Comments and Debug Code

By Colin Walls

Embedded Software Technologist

February 15, 2021


Comments and Debug Code
(Image courtesy of Pixabay)

Developing software for embedded systems takes time – generally more time than initially expected.

One reason for this is that, whilst initial coding may progress swiftly, cycles of debugging can seem interminable. Later on, maintenance of code is inevitable and also takes more time than expected. This is because there is an overhead associated with understanding exactly how the code functions before modifications are attempted.

The upshot of this observation is that a very high priority should be given to the readability of code. Easily readable code is less likely to have bugs, so debugging time is reduced. If code is readily understood, it is more amenable to maintenance. So, always keep the human reader in mind – after all, it might be you. (I have heard it suggested that you should assume that a future maintainer of your code is a psychopath who knows your home address.)

Code consists of two things: stuff the compiler needs to see (C statements and declarations) and text that needs to be hidden from the compiler (which is mostly there for the human reader). The hidden stuff is primarily:

  • Documentation – comments in the code
  • Code than has been temporarily removed – an inevitable part of the debugging process
  • Debug/trace code – which can be switched on and off, as required

Interestingly, if you take out the stuff that is purely for the human reader (and that also includes the use of meaningful identifiers and extra whitespace, like newlines), the result is code that is totally unreadable. This has been exploited by some software companies to distribute source code, while protecting their intellectual property.

I will take a look at the things that we hide from the compiler.


Everyone knows that comments are a good idea, but we are all lazy. However, the effort is well worthwhile. Old style /* ... */ C comments are OK, but I feel the C++ end-of-line [ //... ] variety tend be clearer. They still need to be used with care. For example, code like this:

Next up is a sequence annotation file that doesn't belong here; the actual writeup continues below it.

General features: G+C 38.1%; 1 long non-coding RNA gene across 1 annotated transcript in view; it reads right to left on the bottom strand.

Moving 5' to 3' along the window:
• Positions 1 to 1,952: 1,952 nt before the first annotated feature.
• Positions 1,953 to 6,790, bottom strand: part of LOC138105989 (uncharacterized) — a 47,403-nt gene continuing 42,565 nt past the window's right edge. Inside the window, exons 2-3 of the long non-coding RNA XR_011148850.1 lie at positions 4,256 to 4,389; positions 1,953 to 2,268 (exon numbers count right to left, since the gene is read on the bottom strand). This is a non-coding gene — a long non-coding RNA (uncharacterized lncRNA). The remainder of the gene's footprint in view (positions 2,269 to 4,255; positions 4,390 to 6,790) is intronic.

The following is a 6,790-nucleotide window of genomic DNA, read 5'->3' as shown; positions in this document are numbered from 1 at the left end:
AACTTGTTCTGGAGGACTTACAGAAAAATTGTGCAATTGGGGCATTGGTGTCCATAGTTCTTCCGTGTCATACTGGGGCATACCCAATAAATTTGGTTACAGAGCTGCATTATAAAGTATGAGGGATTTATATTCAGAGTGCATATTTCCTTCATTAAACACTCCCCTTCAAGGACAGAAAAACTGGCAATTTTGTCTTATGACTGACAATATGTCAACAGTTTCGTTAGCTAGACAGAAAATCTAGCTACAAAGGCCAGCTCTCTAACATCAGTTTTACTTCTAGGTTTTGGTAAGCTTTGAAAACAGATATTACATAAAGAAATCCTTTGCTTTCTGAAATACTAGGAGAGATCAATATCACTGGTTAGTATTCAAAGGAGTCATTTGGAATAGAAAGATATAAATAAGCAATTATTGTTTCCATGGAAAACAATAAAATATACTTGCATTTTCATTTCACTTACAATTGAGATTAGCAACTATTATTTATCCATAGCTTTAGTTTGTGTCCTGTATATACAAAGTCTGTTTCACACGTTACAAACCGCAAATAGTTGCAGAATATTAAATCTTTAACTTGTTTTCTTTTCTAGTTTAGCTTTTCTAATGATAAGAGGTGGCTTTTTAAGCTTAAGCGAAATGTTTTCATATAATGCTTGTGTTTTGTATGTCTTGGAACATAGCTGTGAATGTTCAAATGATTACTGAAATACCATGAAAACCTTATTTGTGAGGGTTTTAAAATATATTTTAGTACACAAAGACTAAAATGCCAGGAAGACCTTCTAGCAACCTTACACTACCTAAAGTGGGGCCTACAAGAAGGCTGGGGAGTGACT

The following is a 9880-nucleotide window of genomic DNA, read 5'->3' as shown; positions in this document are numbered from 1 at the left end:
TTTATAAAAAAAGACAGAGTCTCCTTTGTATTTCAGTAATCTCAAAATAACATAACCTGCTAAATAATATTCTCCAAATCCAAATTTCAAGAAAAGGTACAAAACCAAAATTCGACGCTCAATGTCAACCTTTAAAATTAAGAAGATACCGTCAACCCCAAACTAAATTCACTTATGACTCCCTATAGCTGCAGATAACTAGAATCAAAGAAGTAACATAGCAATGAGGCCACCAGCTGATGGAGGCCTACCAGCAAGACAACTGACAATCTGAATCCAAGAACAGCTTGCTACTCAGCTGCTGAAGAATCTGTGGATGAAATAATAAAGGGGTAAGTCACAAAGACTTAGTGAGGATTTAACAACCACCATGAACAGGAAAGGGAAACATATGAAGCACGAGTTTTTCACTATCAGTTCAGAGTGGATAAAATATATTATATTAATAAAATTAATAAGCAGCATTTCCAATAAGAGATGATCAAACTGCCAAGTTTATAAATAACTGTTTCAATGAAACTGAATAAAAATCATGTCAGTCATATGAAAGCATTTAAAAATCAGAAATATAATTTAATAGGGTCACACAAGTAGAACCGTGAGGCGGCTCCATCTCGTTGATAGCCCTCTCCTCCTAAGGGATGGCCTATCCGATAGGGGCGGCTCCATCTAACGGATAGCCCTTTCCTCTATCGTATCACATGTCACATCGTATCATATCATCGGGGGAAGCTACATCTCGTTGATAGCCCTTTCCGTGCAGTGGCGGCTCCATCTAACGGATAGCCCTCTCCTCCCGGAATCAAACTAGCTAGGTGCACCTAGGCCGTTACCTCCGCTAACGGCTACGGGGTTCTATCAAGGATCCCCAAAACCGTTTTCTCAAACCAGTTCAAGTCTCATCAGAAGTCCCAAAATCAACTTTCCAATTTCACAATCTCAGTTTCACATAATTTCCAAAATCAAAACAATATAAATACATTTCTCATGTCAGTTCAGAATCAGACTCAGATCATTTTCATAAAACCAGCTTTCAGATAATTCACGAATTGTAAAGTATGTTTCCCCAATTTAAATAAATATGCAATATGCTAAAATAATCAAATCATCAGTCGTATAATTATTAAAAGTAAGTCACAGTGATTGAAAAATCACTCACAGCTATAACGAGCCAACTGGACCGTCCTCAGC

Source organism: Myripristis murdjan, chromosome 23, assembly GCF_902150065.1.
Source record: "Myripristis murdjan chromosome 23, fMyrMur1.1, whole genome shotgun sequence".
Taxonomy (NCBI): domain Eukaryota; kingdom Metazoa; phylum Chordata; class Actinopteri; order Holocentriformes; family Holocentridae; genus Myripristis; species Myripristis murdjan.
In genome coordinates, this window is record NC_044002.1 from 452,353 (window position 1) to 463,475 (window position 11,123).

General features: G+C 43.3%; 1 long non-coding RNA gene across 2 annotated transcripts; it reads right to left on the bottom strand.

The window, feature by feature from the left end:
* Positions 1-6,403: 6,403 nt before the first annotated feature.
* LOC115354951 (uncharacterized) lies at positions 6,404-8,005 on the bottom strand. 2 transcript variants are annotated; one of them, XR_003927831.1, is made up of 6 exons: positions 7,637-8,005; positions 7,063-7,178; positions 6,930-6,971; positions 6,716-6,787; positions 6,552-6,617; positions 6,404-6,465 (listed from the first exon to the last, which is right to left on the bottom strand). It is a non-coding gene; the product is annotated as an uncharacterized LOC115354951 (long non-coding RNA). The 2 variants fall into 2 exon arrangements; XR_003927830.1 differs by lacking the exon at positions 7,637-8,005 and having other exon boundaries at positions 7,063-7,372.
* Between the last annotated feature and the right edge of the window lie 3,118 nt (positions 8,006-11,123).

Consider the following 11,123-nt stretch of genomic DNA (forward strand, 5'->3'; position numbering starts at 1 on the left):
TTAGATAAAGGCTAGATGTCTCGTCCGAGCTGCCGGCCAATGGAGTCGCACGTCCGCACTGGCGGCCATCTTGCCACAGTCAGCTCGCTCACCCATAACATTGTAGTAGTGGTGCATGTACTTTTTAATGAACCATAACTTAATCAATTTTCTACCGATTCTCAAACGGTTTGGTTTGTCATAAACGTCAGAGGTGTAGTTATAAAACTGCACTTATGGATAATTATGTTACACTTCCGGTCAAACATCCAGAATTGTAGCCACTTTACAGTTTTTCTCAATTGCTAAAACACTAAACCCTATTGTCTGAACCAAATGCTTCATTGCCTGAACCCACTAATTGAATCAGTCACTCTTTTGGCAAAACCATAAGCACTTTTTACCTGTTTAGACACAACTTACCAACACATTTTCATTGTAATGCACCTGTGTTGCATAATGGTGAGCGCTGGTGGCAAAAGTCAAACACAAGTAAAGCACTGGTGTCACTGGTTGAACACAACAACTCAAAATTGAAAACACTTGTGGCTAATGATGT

is so hard to follow. Alignment is everything:

And do not use tabs. They are not portable.

Temporary Code Removal

In the process of debugging and testing code, it is commonly useful to be able to “switch off” a chunk of code temporarily. Many programmers “comment out” code to achieve this result by putting /* at the beginning and */ at the end. That is quick and dirty, but frequently fails to achieve the required result. Many compilers do not support nested comments, so, if the code was already commented, problems arise. Overall, it is error prone and should be avoided.

The use of C++ style // comment notation – i.e., putting // at the beginning of each line – is marginally better, but very tedious to apply and may also be error prone in removal.

The best way to achieve this result is by use of pre-processor directives, thus:

In any case, “turned off” code sequences should not be included in any code which is being considered for release.

Debug/Trace Code

Another kind of temporary code is that included to facilitate the output or logging of extra information when debugging. Although modern debuggers and such tools can be very effective, sometimes instrumenting the code can still be the best way to figure out exactly what is going on. Modern development tools are so fast that rebuilding to create a debug-enabled image is not a serious overhead.

A common way to facilitate this is using pre-processor directives, thus:

So, when the symbol DEBUG_TRACE is defined, the debug code is included.

A slightly different approach is to code it like this:

This double negative seems clumsy, but this symbol is used to control the standard assert() macro. The programmer needs to define the symbol to suppress debugging mode. I acknowledge Michael Barr, who raised my awareness of this approach in Embedded C Coding Standard.

My work in the electronics industry spans nearly 40 years, almost exclusively with embedded software. I began developing software and managing teams of developers.Then, I moved to customer roles, including pre-and-post sales technical support, sales management and marketing. I have presented at numerous conferences, including Design West, Design East, Embedded World, ARM TechCon, and my work frequently appears on

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